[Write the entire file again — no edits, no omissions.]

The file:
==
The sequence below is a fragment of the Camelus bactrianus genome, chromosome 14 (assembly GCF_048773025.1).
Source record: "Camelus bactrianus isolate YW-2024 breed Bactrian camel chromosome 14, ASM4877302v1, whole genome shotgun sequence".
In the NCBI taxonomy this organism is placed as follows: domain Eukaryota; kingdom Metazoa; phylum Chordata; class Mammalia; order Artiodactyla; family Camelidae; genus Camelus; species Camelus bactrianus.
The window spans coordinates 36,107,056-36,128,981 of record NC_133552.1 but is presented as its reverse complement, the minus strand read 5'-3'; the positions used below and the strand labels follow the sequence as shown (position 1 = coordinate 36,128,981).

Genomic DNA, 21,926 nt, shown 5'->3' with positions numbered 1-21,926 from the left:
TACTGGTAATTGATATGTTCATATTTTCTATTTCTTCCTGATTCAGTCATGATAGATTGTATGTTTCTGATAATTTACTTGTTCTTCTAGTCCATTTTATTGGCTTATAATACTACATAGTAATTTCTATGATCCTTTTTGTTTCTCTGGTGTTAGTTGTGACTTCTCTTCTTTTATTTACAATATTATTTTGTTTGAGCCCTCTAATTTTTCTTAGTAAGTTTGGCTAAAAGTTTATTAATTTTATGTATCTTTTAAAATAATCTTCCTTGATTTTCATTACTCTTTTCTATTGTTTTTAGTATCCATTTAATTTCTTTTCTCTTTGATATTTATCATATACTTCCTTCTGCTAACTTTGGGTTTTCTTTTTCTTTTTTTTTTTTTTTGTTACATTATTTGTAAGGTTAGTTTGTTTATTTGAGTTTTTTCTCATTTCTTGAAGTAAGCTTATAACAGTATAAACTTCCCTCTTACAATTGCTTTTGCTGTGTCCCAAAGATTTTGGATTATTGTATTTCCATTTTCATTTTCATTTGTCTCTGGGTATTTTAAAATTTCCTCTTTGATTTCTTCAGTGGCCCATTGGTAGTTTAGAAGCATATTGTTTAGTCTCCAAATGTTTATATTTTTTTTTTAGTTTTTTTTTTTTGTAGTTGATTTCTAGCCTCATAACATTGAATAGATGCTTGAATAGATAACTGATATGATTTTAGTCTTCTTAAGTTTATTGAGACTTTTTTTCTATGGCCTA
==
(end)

The sequence below is a fragment of the Camelus bactrianus genome, chromosome 14 (assembly GCF_048773025.1).
Source record: "Camelus bactrianus isolate YW-2024 breed Bactrian camel chromosome 14, ASM4877302v1, whole genome shotgun sequence".
In the NCBI taxonomy this organism is placed as follows: domain Eukaryota; kingdom Metazoa; phylum Chordata; class Mammalia; order Artiodactyla; family Camelidae; genus Camelus; species Camelus bactrianus.
The window spans coordinates 36,107,056-36,128,981 of record NC_133552.1 but is presented as its reverse complement, the minus strand read 5'-3'; the positions used below and the strand labels follow the sequence as shown (position 1 = coordinate 36,128,981).

Genomic DNA, 21,926 nt, shown 5'->3' with positions numbered 1-21,926 from the left:
TACTGGTAATTGATATGTTCATATTTTCTATTTCTTCCTGATTCAGTCATGATAGATTGTATGTTTCTGATAATTTACTTGTTCTTCTAGTCCATTTTATTGGCTTATAATACTACATAGTAATTTCTATGATCCTTTTTGTTTCTCTGGTGTTAGTTGTGACTTCTCTTCTTTTATTTACAATATTATTTTGTTTGAGCCCTCTAATTTTTCTTAGTAAGTTTGGCTAAAAGTTTATTAATTTTATGTATCTTTTAAAATAATCTTCCTTGATTTTCATTACTCTTTTCTATTGTTTTTAGTATCCATTTAATTTCTTTTCTCTTTGATATTTATCATATACTTCCTTCTGCTAACTTTGGGTTTTCTTTTTCTTTTTTTTTTTTTTTGTTACATTATTTGTAAGGTTAGTTTGTTTATTTGAGTTTTTTCTCATTTCTTGAAGTAAGCTTATAACAGTATAAACTTCCCTCTTACAATTGCTTTTGCTGTGTCCCAAAGATTTTGGATTATTGTATTTCCATTTTCATTTTCATTTGTCTCTGGGTATTTTAAAATTTCCTCTTTGATTTCTTCAGTGGCCCATTGGTAGTTTAGAAGCATATTGTTTAGTCTCCAAATGTTTATATTTTTTTTTTAGTTTTTTTTTTTTGTAGTTGATTTCTAGCCTCATAACATTGAATAGATGCTTGAATAGATAACTGATATGATTTTAGTCTTCTTAAGTTTATTGAGACTTTTTTTCTATGGCCTA